The Henry County Board of Education reversed its original decision to suspend a sixth-grade student after he unintentionally used a counterfeit bill to pay for lunch, clearing his record of the incident.
Christian Philon, a 12-year-old student at McDonough’s Austin Road Middle School, was previously suspended for 10 days after the Jan. 10 incident, Channel 2 Action News reported.
After Superintendent Mary Elizabeth Davis decided there was no intent on the student’s part to present counterfeit money, allowing him to go back to class, a hearing officer upheld the student’s punishment, meaning the incident stayed on his record.
On Wednesday afternoon, the board of education said, “At this time, we have decided to reverse the decision of the hearing officer,” Channel 2 reported.
Philon’s attorney, Keisha Coleman, told AJC.com his family is relieved, but they wish they had received a verbal apology.
“I think Christian and his family would’ve appreciated an apology for dragging them through this whole mess, which was not forthcoming,” Coleman said. “But I think they’re happy that his name is cleared and his record is cleared.”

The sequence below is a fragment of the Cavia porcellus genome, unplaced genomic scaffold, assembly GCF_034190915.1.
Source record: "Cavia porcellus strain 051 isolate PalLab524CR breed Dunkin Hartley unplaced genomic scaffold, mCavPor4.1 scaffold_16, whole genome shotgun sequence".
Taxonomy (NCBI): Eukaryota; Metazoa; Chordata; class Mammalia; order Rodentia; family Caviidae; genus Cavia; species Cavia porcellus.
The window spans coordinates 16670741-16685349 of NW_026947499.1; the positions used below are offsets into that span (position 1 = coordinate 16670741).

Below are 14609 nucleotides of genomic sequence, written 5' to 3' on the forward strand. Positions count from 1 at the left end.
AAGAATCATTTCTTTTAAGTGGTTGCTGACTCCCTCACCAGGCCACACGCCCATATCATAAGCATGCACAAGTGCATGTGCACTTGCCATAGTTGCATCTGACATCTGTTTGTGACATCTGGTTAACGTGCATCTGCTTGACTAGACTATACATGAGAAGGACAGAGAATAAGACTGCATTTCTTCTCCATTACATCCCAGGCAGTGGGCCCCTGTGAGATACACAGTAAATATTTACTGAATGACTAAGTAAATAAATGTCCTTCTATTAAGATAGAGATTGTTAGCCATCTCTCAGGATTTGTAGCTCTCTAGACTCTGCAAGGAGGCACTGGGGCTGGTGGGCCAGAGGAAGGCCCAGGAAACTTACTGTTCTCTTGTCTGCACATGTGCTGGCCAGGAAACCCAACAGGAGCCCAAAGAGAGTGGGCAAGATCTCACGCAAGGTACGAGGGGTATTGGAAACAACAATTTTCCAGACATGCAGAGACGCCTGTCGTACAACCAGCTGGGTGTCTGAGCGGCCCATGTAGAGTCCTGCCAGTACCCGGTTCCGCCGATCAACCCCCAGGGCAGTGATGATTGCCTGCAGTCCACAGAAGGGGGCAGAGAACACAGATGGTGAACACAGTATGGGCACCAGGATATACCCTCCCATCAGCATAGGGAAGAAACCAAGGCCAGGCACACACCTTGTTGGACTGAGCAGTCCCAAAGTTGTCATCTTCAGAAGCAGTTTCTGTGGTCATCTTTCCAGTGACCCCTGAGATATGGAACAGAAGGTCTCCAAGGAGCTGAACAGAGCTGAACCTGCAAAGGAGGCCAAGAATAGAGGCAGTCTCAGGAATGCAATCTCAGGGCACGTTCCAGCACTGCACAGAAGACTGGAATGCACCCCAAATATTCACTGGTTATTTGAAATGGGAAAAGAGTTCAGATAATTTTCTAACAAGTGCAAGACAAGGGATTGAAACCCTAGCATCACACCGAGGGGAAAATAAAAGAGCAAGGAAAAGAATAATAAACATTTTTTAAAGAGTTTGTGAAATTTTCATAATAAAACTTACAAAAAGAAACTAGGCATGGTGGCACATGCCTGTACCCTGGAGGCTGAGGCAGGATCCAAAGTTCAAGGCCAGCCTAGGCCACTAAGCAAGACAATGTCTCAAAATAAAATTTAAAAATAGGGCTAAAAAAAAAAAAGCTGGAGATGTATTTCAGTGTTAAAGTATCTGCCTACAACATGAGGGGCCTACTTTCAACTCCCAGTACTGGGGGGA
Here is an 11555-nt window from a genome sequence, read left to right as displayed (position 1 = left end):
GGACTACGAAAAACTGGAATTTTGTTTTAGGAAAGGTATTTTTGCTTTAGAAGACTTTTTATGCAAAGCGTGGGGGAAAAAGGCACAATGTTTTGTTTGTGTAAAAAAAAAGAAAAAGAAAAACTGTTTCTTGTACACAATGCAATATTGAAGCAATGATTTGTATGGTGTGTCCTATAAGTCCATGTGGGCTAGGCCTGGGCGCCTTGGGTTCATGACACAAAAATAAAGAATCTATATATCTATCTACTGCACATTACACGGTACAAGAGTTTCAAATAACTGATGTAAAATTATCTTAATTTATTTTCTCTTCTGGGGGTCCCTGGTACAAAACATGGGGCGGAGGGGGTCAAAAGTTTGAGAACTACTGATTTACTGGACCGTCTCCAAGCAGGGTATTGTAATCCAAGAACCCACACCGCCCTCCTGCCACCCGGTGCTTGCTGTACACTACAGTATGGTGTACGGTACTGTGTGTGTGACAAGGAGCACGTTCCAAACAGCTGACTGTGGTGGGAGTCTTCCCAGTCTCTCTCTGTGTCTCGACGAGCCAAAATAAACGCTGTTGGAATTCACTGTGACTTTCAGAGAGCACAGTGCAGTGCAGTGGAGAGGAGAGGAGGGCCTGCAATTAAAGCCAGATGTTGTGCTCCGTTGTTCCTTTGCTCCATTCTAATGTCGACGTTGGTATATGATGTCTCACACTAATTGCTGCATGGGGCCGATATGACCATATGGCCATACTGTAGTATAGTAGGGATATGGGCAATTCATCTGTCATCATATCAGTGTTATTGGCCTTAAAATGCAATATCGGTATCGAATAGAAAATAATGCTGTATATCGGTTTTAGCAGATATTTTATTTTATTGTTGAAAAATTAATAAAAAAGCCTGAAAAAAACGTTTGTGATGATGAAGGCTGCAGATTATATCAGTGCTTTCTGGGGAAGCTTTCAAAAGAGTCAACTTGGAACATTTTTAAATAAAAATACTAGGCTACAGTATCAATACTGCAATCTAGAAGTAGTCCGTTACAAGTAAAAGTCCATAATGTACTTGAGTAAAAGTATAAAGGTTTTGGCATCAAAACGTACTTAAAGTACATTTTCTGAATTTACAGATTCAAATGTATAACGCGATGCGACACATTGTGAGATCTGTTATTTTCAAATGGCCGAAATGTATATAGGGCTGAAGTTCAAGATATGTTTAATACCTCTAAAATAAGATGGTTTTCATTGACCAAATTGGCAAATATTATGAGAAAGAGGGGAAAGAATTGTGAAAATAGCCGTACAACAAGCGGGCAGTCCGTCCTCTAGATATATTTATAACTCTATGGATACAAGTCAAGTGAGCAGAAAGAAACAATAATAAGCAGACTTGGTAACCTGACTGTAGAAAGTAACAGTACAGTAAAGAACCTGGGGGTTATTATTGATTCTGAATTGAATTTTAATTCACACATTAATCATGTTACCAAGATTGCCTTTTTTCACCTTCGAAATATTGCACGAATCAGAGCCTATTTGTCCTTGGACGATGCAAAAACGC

However, Coleman said she hopes the school district’s policy on counterfeit money is amended, since the no-tolerance policy applies to children as young as kindergarten.
“Hopefully they’ll do something to change that ... so no other kid has to go through this,” she said.
The student’s father, Earvin Philon, previously told Channel 2 he gave his son a $20 bill that he received in change from a fast-food restaurant and didn’t know it was counterfeit.
Christian, a straight-A student and athlete, said he learned the money was fake when the cashier marked the bill with a counterfeit pen.
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